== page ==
Figure 3 gives the approximation solutions of (61) for β=0.50 with m=4, m=5 and β=0.75 with m=4, m=9. Moreover, Table 2 shows the approximate solutions for (61) obtained for different values of β using the fractional variational iteration method (FVIM)  and 2D-FLFs method. The values of β=1 are the only case for which we know the exact solution u(x,t)=xt. It should be noted that only the fourth-order term of the FVIM was used in evaluating the approximate solutions for Table 2. From Table 2, it clearly appears that 2D-FLFs method is more accurate than FVIM and the obtained results are in good agreement with exact solution.

Numerical values when β = 0.50, 0.75, and 1.0 for (61).

t x β = 0.50 β = 0.75 β = 1.00
FVIM 2D-FLFs FVIM 2D-FLFs FVIM 2D-FLFs Exact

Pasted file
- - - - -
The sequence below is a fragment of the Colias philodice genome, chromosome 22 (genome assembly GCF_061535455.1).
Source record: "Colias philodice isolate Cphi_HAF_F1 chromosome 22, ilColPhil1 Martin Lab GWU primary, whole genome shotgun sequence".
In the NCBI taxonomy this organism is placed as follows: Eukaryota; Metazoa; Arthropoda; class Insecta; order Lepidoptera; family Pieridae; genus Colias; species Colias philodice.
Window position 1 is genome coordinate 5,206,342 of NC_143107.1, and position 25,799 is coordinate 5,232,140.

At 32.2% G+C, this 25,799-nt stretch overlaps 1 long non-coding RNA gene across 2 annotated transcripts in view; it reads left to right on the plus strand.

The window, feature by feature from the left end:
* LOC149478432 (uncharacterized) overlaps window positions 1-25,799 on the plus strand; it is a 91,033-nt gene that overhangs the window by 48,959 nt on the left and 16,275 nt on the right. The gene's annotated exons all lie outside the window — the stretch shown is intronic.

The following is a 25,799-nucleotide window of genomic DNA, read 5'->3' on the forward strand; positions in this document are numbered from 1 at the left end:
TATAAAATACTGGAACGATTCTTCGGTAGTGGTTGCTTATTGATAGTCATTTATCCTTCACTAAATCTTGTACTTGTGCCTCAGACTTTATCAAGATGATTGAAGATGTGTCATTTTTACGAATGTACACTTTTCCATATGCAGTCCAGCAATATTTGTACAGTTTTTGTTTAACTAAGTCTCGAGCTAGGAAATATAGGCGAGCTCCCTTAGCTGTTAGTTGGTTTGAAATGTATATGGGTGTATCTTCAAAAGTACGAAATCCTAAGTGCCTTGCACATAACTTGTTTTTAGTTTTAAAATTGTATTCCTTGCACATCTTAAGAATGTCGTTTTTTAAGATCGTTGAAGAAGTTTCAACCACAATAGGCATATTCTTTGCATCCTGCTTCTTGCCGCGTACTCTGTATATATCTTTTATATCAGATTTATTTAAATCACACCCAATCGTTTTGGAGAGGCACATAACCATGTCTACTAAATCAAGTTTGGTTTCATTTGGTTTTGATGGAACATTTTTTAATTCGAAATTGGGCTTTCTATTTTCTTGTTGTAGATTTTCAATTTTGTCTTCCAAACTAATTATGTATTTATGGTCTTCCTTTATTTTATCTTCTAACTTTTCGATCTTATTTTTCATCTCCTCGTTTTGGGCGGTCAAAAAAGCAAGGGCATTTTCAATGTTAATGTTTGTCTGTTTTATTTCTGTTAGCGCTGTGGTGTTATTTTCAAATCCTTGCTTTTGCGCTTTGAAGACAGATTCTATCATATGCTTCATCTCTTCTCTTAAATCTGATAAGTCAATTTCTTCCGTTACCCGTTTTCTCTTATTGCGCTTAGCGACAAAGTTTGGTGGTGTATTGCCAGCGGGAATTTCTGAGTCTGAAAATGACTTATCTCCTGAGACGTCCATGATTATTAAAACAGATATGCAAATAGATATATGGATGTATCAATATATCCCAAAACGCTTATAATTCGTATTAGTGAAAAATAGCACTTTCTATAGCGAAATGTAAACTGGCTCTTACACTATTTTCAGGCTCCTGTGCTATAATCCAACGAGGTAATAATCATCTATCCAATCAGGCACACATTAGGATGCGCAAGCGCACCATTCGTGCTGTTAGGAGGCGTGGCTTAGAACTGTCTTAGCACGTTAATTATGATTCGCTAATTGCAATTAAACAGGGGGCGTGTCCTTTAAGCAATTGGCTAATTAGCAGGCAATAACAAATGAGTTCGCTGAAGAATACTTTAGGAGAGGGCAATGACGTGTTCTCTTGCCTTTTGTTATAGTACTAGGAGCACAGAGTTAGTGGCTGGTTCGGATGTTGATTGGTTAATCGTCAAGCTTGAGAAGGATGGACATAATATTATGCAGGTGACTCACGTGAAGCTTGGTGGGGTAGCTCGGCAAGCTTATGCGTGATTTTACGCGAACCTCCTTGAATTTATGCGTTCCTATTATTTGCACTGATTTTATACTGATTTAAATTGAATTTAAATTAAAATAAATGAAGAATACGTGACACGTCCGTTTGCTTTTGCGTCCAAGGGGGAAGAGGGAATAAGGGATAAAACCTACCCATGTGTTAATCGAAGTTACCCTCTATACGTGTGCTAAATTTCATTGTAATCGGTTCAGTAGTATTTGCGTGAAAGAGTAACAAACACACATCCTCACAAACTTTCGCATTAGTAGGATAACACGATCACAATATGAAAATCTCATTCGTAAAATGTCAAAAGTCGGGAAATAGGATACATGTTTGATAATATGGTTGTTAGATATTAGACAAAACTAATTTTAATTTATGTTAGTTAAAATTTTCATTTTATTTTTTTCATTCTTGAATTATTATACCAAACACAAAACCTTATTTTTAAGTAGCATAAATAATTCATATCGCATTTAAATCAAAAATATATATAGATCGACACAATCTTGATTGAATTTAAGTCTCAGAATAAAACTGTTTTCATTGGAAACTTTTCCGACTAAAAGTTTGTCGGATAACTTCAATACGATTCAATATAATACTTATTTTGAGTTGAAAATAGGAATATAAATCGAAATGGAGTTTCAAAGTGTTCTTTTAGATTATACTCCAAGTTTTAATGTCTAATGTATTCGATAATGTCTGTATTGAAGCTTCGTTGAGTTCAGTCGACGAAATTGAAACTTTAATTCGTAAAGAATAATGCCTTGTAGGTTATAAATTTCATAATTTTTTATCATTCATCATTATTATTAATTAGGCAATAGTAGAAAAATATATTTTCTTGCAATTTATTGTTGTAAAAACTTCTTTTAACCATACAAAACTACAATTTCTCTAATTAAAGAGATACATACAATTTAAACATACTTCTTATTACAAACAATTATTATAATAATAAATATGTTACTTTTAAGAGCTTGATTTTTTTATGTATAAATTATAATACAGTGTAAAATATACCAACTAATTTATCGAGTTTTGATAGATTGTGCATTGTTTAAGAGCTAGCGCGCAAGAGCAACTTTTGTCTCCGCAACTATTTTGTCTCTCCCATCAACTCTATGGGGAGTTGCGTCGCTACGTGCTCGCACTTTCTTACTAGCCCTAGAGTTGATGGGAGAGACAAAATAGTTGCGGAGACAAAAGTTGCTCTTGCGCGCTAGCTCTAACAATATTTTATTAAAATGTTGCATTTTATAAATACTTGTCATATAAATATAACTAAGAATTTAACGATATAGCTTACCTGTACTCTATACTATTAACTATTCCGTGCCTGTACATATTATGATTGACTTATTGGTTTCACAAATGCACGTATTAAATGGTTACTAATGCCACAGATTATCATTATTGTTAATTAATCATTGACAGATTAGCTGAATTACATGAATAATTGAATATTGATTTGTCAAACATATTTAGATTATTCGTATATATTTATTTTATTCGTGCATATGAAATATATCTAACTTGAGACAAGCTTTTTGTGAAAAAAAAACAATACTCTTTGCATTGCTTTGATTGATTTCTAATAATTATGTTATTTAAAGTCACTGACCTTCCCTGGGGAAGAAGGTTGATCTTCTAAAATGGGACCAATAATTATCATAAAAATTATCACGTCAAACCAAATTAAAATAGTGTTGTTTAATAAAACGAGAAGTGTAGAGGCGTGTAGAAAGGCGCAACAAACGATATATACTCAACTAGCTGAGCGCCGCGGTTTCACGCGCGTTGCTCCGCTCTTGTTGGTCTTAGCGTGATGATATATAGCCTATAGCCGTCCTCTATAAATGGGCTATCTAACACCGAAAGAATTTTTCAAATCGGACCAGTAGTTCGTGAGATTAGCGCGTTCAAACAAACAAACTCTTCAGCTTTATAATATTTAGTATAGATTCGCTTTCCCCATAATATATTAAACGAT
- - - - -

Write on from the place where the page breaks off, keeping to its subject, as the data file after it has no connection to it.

0.25 0.25 0.12422501 0.12225461 0.09230374 0.09224583 0.06250058 0.062500 0.062500
0.50 0.24845002 0.24450922 0.18460748 0.18449165 0.12500117 0.125000 0.125000
0.75 0.37267504 0.36676383 0.27691122 0.27673748 0.18750175 0.187500 0.187500
1.00 0.49690005 0.48901844 0.36921496 0.36898331 0.25000234 0.250000 0.250000

0.50 0.25 0.18377520 0.16584130 0.15148283 0.14985508 0.12507592 0.125000 0.125000
0.50 0.36755040 0.33168259 0.30296566 0.29971016 0.25015184 0.250000 0.250000
0.75 0.55132559 0.49752389 0.45444848 0.44956524 0.37522776 0.375000 0.375000
1.00 0.73510079 0.66336518 0.60593131 0.59942032 0.50030368 0.500000 0.500000

0.75 0.25 0.27227270 0.20678964 0.21407798 0.20119503 0.18881843 0.187500 0.187500
0.50 0.54454540 0.41357929 0.42815596 0.40239005 0.37763687 0.375000 0.375000
0.75 0.81681810 0.62036893 0.64223394 0.60358508 0.56645530 0.562500 0.562500
1.00 1.08909080 0.82715857 0.85631192 0.80478011 0.75527373 0.750000 0.750000